The rotavirus vaccines RotaTeq(R) (Rotavirus Vaccine, live, oral, pentavalent) [RV5] (Merck &Co., Inc.) and Rotarix(R) (Rotavirus Vaccine, live, oral) [RV1] (GlaxoSmithKline Biologicals) are recommended for routine use among U.S. infants by the Advisory Committee on Immunization Practices (ACIP). Recent observational studies suggest that rotavirus vaccines dramatically reduce hospitalizations and emergency department visits among young children in the U.S.;however, there are currently no large-scale studies comparing the effectiveness and safety of RV5 and RV1. We propose to compare the effectiveness and safety of RV5 and RV1 in a population of over 700,000 infants in the U.S. who were covered by private insurance or Medicaid insurance from 2006-2011.The large size of our study will allow us to characterize small differences between the two rotavirus vaccines with regards to effectiveness, which may differ as RV5 requires three administrations versus two for RV1. Our novel self-controlled design and data-driven vaccine surveillance methods will help us further characterize the potential risks linked to rotavirus vaccination intussusception as well as identify other potential conditions of concern. In addition to comparative effectiveness and safety analyses, we will study coverage patterns of both vaccines, including geographic disparities and differences in completion of the rotavirus vaccination series. We will further determine individual, provider, and ecological predictors of rotavirus vaccine uptake. Our research will be conducted with guidance from a panel of experts and stakeholders from the University of North Carolina at Chapel Hill, Harvard School of Public Health, and the Center Biologics Evaluation and Research at the U.S. Food and Drug Administration (FDA). The results of our research will help inform potential quality improvement initiatives by identifying predictors of rotavirus vaccine uptake and will provide clinicians, payors, regulators, and policy makers with timely information on the relative benefits and harms of RV5 versus RV1. The study will also contribute to the development of modern statistical methods and study designs that can be used to study of benefits and risks associated with childhood vaccines.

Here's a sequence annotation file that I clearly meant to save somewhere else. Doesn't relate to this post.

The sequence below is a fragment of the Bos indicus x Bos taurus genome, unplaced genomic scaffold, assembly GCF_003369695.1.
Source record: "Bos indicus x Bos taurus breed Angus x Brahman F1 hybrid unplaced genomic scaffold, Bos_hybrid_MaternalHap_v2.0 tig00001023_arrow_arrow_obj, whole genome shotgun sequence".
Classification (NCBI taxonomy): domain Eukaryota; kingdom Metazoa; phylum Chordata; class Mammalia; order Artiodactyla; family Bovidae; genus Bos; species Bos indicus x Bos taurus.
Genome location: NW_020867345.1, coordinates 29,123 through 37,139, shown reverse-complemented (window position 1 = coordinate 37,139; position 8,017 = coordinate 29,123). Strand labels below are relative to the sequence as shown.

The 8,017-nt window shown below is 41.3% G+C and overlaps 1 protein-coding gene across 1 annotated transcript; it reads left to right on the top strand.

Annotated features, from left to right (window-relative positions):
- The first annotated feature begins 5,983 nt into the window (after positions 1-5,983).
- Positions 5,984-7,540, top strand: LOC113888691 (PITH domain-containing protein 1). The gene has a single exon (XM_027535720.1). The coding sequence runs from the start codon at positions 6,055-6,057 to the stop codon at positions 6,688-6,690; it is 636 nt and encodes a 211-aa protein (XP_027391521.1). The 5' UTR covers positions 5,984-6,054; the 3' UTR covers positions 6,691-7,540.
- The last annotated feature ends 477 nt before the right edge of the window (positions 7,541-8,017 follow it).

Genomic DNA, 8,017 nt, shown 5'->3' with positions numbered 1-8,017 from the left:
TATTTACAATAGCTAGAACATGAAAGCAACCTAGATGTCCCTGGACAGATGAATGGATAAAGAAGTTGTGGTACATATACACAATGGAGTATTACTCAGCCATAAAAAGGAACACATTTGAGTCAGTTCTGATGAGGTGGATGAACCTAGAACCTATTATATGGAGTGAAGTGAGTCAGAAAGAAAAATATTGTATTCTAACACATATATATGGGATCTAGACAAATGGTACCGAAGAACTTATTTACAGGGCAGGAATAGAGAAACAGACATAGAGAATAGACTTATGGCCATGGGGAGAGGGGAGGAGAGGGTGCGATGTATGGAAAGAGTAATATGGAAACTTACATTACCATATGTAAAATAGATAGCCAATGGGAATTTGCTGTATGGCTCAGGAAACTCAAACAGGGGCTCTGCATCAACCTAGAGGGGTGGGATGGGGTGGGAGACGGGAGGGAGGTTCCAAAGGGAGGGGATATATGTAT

The comparative effectiveness and safety of RV5 versus RV1 has not been established in U.S. infants, and patterns of use of the vaccines have not been described. Using healthcare data from over 700,000 infants with private insurance or Medicaid, we will examine patterns of use, comparative effectiveness and safety of the rotavirus vaccines. We will also examine effectiveness and safety of the vaccines in various subgroups, including infants who reside in rural geographies, failed to complete the vaccine series, or received the vaccine on an alternative schedule. The results of our research will help inform potential quality improvement initiatives by identifying predictors of rotavirus vaccine uptake and will provide clinicians, payors, regulators, and policy makers with timely information on the relative benefits and harms of RV5 versus RV1.
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